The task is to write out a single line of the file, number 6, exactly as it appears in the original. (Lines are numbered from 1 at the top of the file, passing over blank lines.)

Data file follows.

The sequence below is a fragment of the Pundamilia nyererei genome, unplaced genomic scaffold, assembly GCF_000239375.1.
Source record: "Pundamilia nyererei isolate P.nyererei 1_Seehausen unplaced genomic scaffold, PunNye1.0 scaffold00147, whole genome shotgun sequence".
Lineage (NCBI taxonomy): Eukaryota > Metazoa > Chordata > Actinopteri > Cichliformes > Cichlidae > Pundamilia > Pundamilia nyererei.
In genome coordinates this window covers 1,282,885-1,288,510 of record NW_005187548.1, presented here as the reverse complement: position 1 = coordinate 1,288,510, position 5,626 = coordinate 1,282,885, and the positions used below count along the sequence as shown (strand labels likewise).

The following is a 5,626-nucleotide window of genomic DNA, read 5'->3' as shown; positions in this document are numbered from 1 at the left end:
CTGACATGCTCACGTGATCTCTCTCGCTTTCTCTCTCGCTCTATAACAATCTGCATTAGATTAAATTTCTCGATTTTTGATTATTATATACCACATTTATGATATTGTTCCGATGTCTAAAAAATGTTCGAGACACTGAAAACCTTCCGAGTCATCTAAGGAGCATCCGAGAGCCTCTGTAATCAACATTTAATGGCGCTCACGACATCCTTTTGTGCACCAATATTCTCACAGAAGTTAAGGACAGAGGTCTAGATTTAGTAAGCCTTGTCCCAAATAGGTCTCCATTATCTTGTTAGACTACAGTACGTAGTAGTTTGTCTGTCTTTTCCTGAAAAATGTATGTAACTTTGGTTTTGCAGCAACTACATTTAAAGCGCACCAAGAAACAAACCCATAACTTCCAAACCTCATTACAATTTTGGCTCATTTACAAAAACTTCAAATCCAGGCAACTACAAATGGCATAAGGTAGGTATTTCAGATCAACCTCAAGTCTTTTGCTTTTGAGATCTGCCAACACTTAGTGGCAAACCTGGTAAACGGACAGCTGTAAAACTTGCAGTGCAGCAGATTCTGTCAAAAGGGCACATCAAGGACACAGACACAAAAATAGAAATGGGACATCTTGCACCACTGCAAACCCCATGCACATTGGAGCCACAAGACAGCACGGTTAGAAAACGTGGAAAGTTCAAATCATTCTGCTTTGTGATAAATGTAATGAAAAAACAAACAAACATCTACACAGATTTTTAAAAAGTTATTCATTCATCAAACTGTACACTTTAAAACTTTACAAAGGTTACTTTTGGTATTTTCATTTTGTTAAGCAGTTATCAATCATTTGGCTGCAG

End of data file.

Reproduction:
CTGACATGCTCACGTGATCTCTCTCGCTTTCTCTCTCGCTCTATAACAATCTGCATTAGATTAAATTTCTCGATTTTTGATTATTATATACCACATTTATGATATTGTTCCGATGTCTAAAAAATGTTCGAGACACTGAAAACCTTCCGAGTCATCTAAGGAGCATCCGAGAGCCTCTGTAATCAACATTTAATGGCGCTCACGACATCCTTTTGTGCACCAATATTCTCACAGAAGTTAAGGACAGAGGTCTAGATTTAGTAAGCCTTGTCCCAAATAGGTCTCCATTATCTTGTTAGACTACAGTACGTAGTAGTTTGTCTGTCTTTTCCTGAAAAATGTATGTAACTTTGGTTTTGCAGCAACTACATTTAAAGCGCACCAAGAAACAAACCCATAACTTCCAAACCTCATTACAATTTTGGCTCATTTACAAAAACTTCAAATCCAGGCAACTACAAATGGCATAAGGTAGGTATTTCAGATCAACCTCAAGTCTTTTGCTTTTGAGATCTGCCAACACTTAGTGGCAAACCTGGTAAACGGACAGCTGTAAAACTTGCAGTGCAGCAGATTCTGTCAAAAGGGCACATCAAGGACACAGACACAAAAATAGAAATGGGACATCTTGCACCACTGCAAACCCCATGCACATTGGAGCCACAAGACAGCACGGTTAGAAAACGTGGAAAGTTCAAATCATTCTGCTTTGTGATAAATGTAATGAAAAAACAAACAAACATCTACACAGATTTTTAAAAAGTTATTCATTCATCAAACTGTACACTTTAAAACTTTACAAAGGTTACTTTTGGTATTTTCATTTTGTTAAGCAGTTATCAATCATTTGGCTGCAG